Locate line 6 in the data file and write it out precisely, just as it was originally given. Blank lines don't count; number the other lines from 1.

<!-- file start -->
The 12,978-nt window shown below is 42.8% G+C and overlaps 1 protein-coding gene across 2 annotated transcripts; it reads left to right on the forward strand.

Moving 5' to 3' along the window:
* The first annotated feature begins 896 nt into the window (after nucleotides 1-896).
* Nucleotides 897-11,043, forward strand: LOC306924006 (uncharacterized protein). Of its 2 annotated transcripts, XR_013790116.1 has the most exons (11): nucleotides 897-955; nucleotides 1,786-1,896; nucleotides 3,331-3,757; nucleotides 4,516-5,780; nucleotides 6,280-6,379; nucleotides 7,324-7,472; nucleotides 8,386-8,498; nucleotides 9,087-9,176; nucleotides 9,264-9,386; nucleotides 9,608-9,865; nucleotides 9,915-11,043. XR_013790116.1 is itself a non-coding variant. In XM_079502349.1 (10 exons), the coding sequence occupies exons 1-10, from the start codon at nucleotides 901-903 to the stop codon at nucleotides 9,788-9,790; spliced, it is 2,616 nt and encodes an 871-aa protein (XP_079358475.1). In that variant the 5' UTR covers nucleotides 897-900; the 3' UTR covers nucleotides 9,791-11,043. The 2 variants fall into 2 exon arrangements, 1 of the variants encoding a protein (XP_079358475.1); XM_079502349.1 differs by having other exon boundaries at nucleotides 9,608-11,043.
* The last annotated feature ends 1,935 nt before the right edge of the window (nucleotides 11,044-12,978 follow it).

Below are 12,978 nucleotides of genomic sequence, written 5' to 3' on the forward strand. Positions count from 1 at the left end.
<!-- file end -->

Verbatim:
Below are 12,978 nucleotides of genomic sequence, written 5' to 3' on the forward strand. Positions count from 1 at the left end.